The more I think about it, the more I think I would skip the free version and do $0.99 for the Hiragana and Katakana and then have the Kanji available in a price point similar to what you're doing now.

An example of this is http://www.amazon.com/Kanji-Pict-Graphix-Japanese-Mnemonics/... , which also offers the pocket size http://www.amazon.com/Kana-Pict-Graphix-Mnemonics-Japanese/d... . I've owned Kanji Pict-o-Graphix for almost a decade, but I also bought the cheaper, pocket size Kana Pict-o-Graphix for my brother-in-law (who hadn't studied Japanese before) before our trip to Japan.

Don't you think a free version is needed to so you can try it out before buying? It's my impression that most people want to be able to try out the functionality before buying. But limiting the free version some more or adding ads and having a cheap ($1-2) full hiragana and katakana version may be the way to go.

I agree, you definitely want to keep some sort of free tier. There are a lot of apps out there that claim to do this, or something similar. After trying a bunch of them I found one or two that I liked, but for the most part they weren't very good. I would not have wanted to pay to find that out.

I think you wouldn't want to offer less that one full alphabet, so people can get a good idea of what it will be like to learn using your app. If it's just a few characters that they can practice with, then they won't spend enough time with your app to make them feel like they should purchase it over trying another one out.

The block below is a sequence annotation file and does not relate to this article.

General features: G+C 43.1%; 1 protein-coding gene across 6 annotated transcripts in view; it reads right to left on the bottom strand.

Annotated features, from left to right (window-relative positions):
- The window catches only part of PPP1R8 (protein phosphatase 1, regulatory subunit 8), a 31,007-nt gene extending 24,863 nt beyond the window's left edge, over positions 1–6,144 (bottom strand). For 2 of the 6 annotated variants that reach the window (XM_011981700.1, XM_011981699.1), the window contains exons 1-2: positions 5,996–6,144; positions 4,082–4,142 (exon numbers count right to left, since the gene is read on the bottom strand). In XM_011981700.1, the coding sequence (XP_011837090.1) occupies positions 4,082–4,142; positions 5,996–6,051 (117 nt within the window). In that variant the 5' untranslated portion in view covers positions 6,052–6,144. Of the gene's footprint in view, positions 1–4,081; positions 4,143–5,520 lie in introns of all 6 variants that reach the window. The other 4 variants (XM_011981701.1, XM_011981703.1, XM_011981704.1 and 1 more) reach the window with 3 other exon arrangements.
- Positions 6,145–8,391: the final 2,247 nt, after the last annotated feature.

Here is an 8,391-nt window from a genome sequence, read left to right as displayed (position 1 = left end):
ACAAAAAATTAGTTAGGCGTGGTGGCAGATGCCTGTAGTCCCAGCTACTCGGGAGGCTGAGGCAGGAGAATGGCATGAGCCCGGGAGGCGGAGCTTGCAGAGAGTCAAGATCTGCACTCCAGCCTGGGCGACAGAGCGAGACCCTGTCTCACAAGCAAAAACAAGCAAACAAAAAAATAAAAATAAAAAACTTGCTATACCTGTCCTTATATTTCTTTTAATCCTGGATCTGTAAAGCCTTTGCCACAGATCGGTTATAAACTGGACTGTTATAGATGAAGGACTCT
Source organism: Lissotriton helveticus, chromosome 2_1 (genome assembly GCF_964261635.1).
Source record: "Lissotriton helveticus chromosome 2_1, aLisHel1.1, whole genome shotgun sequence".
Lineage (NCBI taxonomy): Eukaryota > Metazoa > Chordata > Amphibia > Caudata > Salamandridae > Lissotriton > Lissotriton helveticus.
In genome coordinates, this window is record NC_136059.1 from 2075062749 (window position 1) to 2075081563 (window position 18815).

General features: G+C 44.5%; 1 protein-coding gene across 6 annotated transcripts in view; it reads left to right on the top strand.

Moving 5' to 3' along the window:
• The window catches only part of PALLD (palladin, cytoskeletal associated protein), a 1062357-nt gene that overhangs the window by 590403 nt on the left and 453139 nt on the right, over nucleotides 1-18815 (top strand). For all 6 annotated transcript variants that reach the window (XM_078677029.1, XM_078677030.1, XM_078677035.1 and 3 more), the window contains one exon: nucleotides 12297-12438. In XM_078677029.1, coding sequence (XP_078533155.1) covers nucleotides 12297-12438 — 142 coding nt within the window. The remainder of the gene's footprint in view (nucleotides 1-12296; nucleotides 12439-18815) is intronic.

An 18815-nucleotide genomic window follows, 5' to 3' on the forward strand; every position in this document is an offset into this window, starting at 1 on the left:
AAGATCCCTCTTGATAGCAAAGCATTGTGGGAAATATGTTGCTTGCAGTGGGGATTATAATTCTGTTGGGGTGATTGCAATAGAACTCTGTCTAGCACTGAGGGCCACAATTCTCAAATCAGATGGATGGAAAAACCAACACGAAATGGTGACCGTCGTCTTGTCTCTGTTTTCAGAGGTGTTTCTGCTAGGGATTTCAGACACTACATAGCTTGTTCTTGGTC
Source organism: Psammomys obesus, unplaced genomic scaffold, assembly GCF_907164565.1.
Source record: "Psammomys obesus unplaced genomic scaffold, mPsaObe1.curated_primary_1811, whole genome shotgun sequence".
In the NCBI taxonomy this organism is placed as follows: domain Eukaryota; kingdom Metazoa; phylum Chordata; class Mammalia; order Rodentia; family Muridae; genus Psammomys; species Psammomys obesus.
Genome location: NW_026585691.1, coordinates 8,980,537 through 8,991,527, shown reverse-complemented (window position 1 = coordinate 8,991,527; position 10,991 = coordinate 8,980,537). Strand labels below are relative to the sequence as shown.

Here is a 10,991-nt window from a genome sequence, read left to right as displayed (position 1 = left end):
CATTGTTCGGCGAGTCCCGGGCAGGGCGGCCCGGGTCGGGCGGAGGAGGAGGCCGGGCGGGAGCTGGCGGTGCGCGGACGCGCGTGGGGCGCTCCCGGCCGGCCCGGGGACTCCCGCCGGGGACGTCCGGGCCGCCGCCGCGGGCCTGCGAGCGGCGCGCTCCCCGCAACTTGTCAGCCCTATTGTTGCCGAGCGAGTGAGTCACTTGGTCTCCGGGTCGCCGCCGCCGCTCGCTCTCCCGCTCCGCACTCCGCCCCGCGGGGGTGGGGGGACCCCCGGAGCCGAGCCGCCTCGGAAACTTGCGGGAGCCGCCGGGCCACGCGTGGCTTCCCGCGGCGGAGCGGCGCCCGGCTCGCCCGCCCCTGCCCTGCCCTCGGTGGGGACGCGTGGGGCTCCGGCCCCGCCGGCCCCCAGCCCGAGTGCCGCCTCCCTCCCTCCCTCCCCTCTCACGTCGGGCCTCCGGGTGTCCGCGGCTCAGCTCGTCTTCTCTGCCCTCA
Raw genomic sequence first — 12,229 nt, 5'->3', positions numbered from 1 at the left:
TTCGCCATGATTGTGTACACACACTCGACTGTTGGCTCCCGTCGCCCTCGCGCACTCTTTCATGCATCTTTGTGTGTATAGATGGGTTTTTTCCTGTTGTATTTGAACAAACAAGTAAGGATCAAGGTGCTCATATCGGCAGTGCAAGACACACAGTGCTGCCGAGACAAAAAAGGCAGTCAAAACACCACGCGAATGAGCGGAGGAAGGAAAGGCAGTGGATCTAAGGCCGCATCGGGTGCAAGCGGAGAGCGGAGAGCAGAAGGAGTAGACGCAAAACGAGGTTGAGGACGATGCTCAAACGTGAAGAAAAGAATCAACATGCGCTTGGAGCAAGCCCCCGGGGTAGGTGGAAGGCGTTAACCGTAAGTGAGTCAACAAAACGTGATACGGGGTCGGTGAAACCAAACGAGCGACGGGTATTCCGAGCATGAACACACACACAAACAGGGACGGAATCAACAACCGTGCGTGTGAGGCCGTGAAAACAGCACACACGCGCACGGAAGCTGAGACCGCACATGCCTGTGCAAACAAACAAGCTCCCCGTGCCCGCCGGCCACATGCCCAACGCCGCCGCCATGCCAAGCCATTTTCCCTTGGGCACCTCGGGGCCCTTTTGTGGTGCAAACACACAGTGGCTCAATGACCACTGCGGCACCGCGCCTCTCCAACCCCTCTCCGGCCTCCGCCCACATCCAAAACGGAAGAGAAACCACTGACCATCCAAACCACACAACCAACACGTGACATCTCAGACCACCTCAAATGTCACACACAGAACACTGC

One of the things I really struggled with when learning kanji, say past the 400-500 character mark was retention. Basic repetitive memorisation techniques no longer worked for me and it was only when I found some book that taught the origins of every radical that I really began to retain what I was learning. If you could include something for that style of learning in a future version I think it would help your users a lot.

That sounds like a very good idea. I agree that it's very hard to keep them all apart when you start to get into the more unusual characters. I'd love to include more information about the different radicals and the origins of the characters. However, I'm not sure how much such information is freely available, but I'll definitely look into it.

I didn't see any mention of this on your website - is there support for memorizing the included vocab as well, or is it just there for reference? This feature would be useful for someone who'd like to learn vocab while they're learning the kanji (although this obviously isn't the traditional RtK method).

I'm not sure exactly what you mean, but you will be quizzed on the included vocab as well. For example, you'll get questions like "two (kanji)" where you answer 二, and questions like "February (n)" where the answer is 二月. Both kinds of questions are treaded the same.

However, all questions are from English to Japanese where you write the answer yourself. You won't be quizzed on the other direction (given the Japanese word, what does it mean). Does that answer your question? I'll see what I can do to make it clearer on the website.

Personally I've always found it important to use the characters in different words since that's how you will encounter them in real use, so I try to make that a big part of the quizzing.

I guess I wasn't very clear. Does it test on the readings of the kanji?

No, for now it doesn't. I may add that later, but since there are other apps (like Anki for example) that already do that I'm not sure if it's needed.

I use Anki on a daily basis for kanji practice - what drew me to your app was obviously the handwriting recognition. My handwriting is notoriously poor in English, and I'd rather avoid repeating the mistakes I made when I learned written English growing up.